Now you might wonder whether private practitioners are right to offer more dialysis care to these patients and whether, by that same logic, VA providers were refusing to dialyze patients who needed such treatment. Such suspicion of the VA is understandable, given recent publicity surrounding horrendous delays in providing veterans with access to timely care. However, the Stanford team didn’t find evidence that the VA refused to give dialysis to patients who needed it. In fact, they couldn’t find any difference in survival rates of people who received care in or outside of the VA. In other words, all that extra dialysis didn’t prolong people’s lives.
How could dialysis not save someone’s life? Two ways. First, people might get dialyzed before they need it. Second, they might get dialyzed even though they’re too sick to benefit from such treatment. The researchers found evidence of both practices in private practice settings. Some people got dialysis too early. Others got it even though they had other advanced, life-threatening illnesses like dementia or metastatic cancer.
Here’s a picture showing the researchers’ results. It shows that the chance of progressing from “kidneys-failing” to “your-doctor-thinks-you-need-dialysis” is greater for Medicare enrollees being cared for by private physicians (versus patients receiving care in the VA). Take two 80 year olds with weak kidneys, for example; the one receiving care outside the VA will be WAY more likely to be dialyzed (relative risk of about 1.8). Have metastatic cancer? A VA doctor might recognize you are too sick to benefit from dialysis but the private clinic doctors–for financial reasons?–will dialyze you anyway:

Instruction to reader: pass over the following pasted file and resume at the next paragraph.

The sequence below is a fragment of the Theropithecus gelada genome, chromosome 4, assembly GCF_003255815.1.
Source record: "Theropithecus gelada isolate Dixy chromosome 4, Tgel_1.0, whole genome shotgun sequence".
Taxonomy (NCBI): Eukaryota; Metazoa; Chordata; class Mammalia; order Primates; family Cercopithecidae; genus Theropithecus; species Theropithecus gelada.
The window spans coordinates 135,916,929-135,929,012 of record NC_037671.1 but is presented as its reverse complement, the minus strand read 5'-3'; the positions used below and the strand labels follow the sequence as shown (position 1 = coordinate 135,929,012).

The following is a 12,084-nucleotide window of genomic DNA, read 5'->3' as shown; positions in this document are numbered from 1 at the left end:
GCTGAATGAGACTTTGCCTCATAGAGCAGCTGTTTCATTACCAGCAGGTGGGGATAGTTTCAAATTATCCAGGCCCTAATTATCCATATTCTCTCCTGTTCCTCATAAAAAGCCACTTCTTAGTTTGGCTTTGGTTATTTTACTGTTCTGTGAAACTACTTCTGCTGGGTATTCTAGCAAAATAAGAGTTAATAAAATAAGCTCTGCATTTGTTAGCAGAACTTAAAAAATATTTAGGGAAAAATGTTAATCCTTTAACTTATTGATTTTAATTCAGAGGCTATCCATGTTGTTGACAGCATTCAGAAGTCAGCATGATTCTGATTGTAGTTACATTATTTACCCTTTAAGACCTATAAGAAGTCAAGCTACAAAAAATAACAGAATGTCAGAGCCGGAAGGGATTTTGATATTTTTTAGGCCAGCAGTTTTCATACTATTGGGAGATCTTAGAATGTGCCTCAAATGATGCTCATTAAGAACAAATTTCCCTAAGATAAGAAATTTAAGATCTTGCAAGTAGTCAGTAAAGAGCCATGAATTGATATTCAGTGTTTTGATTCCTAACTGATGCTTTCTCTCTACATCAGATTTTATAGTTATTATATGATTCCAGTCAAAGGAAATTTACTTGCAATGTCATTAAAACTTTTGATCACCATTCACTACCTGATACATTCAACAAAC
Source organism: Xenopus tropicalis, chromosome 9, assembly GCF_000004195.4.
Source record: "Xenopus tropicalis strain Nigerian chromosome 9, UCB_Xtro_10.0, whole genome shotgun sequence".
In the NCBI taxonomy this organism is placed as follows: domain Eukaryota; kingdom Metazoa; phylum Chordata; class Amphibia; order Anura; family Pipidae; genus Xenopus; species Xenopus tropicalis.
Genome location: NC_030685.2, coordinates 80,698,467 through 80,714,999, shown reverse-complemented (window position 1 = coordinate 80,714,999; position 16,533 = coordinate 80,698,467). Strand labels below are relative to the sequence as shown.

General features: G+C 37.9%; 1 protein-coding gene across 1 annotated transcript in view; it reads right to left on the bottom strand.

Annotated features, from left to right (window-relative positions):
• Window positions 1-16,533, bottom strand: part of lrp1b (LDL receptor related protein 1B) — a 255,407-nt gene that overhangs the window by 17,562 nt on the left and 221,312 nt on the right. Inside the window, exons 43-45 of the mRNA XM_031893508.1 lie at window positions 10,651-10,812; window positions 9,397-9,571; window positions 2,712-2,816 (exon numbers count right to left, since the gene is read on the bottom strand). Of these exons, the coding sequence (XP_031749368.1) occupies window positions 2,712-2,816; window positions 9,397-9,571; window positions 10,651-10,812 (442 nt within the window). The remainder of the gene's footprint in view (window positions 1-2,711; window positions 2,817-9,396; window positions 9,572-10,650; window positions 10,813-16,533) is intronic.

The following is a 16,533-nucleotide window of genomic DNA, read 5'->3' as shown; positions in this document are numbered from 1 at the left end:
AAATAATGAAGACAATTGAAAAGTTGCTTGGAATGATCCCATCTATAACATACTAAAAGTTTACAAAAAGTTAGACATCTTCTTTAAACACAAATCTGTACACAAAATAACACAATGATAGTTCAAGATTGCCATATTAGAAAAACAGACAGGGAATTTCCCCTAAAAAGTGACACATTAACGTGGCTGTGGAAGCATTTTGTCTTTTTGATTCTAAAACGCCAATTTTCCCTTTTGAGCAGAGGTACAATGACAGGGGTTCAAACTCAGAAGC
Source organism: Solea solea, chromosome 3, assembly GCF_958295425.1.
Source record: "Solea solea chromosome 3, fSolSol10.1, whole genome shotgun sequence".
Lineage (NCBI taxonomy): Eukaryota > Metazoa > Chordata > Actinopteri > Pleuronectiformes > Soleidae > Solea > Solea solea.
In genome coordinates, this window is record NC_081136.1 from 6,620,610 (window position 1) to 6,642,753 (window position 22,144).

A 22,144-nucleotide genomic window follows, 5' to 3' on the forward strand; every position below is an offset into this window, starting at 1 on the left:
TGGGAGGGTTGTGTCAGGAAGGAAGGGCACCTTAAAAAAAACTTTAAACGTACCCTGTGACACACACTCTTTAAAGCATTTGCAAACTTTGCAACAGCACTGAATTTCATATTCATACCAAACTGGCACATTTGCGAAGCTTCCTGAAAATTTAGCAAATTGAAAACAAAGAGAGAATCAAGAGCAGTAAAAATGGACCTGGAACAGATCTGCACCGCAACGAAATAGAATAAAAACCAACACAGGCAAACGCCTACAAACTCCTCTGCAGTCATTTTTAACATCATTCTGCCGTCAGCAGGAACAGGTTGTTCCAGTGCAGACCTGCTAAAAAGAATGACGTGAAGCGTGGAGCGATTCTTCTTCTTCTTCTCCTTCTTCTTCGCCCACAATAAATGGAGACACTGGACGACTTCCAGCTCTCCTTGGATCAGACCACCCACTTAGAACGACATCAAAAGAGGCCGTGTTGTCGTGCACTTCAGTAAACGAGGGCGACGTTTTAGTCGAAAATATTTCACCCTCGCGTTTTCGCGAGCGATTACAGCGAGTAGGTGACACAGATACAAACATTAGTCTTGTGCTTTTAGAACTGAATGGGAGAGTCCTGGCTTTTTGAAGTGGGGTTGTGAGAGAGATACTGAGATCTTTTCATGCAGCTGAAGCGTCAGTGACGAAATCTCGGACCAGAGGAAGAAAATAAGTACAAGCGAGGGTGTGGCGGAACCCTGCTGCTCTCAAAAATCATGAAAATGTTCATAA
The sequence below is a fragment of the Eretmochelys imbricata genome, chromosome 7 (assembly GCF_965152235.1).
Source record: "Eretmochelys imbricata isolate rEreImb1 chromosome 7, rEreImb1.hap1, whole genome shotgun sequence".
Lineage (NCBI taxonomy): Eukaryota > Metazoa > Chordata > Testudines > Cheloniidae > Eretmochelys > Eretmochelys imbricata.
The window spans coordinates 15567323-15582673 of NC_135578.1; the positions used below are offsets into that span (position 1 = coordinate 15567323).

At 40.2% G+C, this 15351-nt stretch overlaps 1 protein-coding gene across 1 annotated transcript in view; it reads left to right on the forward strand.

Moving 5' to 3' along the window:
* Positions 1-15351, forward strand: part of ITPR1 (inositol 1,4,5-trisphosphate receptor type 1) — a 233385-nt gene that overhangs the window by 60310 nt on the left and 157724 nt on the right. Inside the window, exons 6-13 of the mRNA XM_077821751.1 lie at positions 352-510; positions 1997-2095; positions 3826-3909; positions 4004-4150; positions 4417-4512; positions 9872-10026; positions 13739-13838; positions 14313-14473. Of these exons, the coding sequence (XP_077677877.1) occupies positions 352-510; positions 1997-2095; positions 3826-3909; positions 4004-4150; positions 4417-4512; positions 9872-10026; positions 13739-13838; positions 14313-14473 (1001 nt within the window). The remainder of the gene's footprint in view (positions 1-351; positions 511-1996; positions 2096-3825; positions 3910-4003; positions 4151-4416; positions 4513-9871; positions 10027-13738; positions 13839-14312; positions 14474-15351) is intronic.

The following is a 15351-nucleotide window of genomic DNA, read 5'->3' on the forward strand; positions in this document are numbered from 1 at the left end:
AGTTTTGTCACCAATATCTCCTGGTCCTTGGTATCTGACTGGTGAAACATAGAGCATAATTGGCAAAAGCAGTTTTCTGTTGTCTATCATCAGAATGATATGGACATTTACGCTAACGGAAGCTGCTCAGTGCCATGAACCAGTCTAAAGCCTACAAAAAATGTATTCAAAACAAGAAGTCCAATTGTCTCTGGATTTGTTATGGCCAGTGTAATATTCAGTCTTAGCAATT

My take on this study and on VA care more generally?
1. We have a problem getting newly retired veterans into the VA system, a problem we need to fix ASAP. When we expand the military and involve men and women in long tours of combat duty, we owe it to them to expand the VA system accordingly.
2. That’s because once people get into the VA system, they usually receive excellent care. I practiced medicine in the VA for almost two decades, and was proud of the quality of care the system offered to our patients.
3. Financial incentives sometimes undermine health care quality. Private practitioners often don’t get well paid to care for patients with chronic kidney disease; managing their illness in ways that hold off the need for dialysis takes lots of poorly-paid time. VA clinicians are paid salaries and face different incentives than most private practitioners. Similarly, nephrologists in private practice may sometimes have a financial incentive to transition patients to dialysis; VA physicians face no such incentive.
The high quality of kidney care in the VA health care system does not prove that socialized health care systems are better than alternatives. But it does prove that socialized systems can provide better care than privatized systems. That should be enough to change the nature of health care debates in the U.S.
Peter Ubel is a physician and behavioral scientist who blogs at his self-titled site, Peter Ubel and can be reached on Twitter @PeterUbel. He is the author of Critical Decisions: How You and Your Doctor Can Make the Right Medical Choices Together. This article originally appeared in Forbes.